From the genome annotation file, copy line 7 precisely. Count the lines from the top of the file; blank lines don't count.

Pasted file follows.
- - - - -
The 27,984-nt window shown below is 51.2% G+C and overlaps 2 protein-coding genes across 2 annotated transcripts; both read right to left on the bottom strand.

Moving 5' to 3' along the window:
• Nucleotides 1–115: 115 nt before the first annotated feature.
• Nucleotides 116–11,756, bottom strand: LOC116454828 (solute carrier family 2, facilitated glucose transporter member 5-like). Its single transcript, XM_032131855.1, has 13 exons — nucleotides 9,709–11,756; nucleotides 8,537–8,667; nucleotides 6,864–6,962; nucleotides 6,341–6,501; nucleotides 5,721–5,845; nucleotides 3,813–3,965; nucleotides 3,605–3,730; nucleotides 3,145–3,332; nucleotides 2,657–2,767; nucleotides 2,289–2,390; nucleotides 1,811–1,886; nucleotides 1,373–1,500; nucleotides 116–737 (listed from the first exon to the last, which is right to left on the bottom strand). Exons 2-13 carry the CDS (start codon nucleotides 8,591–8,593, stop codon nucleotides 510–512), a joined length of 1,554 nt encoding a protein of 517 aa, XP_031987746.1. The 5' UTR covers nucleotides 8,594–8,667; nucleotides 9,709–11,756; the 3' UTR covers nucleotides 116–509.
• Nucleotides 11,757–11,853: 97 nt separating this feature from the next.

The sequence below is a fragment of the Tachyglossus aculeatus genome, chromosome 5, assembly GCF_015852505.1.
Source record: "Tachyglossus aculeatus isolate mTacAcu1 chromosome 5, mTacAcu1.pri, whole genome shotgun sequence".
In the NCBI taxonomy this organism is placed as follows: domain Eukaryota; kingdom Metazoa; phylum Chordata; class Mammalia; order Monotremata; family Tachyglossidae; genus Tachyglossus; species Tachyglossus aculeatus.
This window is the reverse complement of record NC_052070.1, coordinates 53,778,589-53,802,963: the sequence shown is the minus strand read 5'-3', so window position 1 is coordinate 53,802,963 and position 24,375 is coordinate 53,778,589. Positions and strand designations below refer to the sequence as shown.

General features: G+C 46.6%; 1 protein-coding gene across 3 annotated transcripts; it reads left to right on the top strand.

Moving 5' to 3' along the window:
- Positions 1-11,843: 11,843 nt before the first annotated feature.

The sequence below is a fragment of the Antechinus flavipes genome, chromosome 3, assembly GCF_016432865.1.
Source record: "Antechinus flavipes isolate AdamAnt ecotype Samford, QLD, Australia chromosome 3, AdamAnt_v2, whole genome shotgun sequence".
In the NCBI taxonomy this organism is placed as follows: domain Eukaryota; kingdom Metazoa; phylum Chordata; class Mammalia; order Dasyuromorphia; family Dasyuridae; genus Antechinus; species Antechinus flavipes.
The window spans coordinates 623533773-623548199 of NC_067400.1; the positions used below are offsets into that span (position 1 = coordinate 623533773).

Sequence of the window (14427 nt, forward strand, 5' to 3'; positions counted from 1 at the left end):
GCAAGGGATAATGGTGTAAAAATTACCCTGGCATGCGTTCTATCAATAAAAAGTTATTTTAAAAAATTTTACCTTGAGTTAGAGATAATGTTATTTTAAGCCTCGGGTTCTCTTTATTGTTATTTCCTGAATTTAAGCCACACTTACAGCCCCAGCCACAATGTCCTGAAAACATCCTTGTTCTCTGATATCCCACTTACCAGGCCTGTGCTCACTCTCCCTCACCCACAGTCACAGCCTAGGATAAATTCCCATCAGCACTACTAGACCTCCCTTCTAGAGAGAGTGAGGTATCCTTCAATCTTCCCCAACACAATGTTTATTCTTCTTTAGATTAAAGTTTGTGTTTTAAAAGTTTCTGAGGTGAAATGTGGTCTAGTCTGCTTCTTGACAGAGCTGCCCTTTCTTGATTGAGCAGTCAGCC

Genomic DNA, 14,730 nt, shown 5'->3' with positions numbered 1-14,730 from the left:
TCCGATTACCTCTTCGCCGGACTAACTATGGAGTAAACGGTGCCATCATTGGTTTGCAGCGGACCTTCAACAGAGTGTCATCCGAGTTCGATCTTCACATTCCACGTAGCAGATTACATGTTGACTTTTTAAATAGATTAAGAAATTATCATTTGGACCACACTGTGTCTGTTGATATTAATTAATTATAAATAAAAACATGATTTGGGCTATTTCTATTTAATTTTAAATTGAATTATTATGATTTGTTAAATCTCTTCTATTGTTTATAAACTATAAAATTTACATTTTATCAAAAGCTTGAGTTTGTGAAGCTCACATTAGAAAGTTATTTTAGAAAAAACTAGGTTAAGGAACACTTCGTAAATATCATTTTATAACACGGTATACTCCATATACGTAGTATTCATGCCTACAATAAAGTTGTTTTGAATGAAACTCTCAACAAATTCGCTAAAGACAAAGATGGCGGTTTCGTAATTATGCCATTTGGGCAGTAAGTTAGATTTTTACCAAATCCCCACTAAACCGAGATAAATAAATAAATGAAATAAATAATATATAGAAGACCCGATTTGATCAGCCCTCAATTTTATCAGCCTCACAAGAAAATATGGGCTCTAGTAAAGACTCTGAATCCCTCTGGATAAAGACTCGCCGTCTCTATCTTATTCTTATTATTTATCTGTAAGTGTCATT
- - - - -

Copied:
Source record: "Tachyglossus aculeatus isolate mTacAcu1 chromosome 5, mTacAcu1.pri, whole genome shotgun sequence".